LONDON Dec 10 Britain said on Tuesday it had
abandoned plans to engage a private contractor to run a
multi-billion dollar defence procurement programme plagued by
spending overshoots, delays and technical problems.
Britain's Conservative-led government had earlier this year
trumpeted a reform of the way it buys equipment for its armed
forces to help rein in public spending.
The plan hit problems when one of two bidders for the
contract pulled out on Nov. 19, leaving only a consortium led by
U.S. engineering group Bechtel, and with PA Consulting and
PricewaterhouseCoopers, in the competition.
"We do not have a competitive process. I have therefore
concluded that the risks of proceeding with a single bidder are
too great to be acceptable," Defence Secretary Philip Hammond
said, confirming earlier reports of the cancellation.
Britain has been heavily criticised for its sometimes
chaotic weapons programme. The costs of two new aircraft
carriers, one of the biggest British defence projects ever, has
risen dramatically and the project has been bedevilled by
construction and design problems.
Major defence equipment projects that the MoD is planning to
finance include 35.8 billion pounds on seven BAE Systems
built Astute-class submarines and a replacement for
Britain's Trident submarine nuclear deterrent, as well as 18.5
billion pounds on fighter jets and drones including Lockheed
Martin's F-35 stealth jet.
Bechtel, which was leading the remaining consortium in the
running, said it was disappointed the other team's withdrawal at
this late stage had caused the competition's collapse, and said
it would have helped Britain save billions of pounds.
"It's another embarrassing U-turn for the government,"
Labour defence spokesman Vernon Coaker told parliament. "His
flagship policy on defence procurement has come crashing down
In April this year the government launched a review of the
Defence Equipment & Support (DE&S) unit, which accounted for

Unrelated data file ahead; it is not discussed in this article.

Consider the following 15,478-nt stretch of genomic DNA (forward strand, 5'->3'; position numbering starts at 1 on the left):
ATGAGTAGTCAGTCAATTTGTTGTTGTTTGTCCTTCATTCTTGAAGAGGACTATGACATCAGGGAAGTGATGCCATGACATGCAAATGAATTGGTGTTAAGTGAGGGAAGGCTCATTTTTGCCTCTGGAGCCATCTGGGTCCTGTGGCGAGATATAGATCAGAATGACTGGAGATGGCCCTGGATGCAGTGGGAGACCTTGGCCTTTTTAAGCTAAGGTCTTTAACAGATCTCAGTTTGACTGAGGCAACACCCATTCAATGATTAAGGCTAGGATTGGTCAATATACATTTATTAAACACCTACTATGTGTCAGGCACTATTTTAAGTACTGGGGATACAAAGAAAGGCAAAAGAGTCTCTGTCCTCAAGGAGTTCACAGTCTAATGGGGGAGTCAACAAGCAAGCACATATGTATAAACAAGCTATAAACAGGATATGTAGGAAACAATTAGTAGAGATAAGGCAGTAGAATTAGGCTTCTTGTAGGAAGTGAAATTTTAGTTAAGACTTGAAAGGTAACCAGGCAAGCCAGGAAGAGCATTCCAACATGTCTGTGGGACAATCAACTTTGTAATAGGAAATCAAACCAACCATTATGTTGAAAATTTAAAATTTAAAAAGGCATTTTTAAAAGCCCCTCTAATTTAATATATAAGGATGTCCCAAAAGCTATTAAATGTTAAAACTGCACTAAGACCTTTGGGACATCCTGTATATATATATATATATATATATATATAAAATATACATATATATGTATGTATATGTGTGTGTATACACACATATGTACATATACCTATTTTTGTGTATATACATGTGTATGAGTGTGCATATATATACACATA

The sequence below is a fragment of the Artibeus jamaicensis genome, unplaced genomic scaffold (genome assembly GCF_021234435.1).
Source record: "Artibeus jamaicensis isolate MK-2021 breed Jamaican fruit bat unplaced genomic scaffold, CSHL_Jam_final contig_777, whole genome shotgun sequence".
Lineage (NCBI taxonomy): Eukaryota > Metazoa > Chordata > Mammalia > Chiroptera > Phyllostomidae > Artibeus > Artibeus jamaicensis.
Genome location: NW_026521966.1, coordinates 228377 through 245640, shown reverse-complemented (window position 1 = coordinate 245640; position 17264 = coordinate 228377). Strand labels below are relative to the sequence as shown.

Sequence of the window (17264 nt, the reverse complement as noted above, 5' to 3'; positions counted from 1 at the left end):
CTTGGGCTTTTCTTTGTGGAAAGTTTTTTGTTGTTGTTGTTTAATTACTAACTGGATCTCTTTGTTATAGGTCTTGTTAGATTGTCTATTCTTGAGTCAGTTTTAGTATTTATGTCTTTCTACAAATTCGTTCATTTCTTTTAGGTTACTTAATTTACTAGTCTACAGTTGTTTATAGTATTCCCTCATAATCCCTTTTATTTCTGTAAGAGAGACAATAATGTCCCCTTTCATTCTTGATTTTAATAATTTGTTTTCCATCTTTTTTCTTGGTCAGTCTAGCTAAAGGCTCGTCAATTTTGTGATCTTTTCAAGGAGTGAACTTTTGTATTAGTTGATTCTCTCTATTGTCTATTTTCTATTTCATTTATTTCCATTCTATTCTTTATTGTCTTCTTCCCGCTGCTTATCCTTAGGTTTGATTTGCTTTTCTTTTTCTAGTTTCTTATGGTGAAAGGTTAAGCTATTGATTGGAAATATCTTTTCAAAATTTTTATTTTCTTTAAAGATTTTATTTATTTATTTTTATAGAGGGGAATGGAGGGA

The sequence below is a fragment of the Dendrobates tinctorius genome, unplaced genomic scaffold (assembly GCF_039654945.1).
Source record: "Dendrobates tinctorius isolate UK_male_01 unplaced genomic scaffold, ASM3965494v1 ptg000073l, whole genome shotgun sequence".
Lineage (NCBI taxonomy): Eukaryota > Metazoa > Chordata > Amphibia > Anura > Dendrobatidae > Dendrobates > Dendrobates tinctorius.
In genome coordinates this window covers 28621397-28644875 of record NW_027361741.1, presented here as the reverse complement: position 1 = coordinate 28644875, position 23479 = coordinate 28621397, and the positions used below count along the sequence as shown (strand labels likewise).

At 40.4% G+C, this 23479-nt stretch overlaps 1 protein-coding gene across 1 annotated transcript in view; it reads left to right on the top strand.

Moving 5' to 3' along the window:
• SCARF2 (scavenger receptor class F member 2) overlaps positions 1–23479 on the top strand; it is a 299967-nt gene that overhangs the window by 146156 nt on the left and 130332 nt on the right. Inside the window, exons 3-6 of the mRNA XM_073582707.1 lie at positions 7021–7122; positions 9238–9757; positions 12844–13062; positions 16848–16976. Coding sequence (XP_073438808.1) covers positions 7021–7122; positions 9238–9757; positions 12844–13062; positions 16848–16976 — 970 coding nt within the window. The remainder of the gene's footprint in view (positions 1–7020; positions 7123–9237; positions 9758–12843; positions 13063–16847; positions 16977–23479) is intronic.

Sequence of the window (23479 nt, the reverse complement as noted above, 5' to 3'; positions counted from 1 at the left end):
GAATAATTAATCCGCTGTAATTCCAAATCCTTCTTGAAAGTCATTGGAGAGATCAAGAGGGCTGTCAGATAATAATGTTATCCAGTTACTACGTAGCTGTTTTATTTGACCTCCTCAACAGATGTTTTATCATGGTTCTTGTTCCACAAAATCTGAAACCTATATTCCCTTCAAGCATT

almost half of the Ministry of Defence's (MoD) 34.4 billion
pound budget last year. Britain expects to spend 159 billion
pounds on military equipment between 2012 and 2022.
The government had initially intended to study the remaining
team's proposal and to compare it with an alternative known as
"DE&S" plus, an option which would keep the unit under
Hammond said the government had decided to build on the DE&S
Plus option, which would see the injection of private sector
expertise, and would launch the unit as a "bespoke central
government trading entity" from April 2014.
The entity would have a chairman-led board, and a chief
executive who will also act as accounting officer accountable to
parliament for the organisation's performance. It will also have
significant financial flexibility over its ability to recruit,
retain and reward staff, he said.
However he did not completely rule out the government-owned,
contractor-operated option for the future, saying that it could
still provide taxpayers' with value for money.
Hammond said that the government had spent just under 7.4
million pounds ($12.13 million) on the process and that it was
clear from the start that the bidders would not be entitled to
compensation or reimbursement of bid costs. A Bechtel
spokeswoman declined to comment.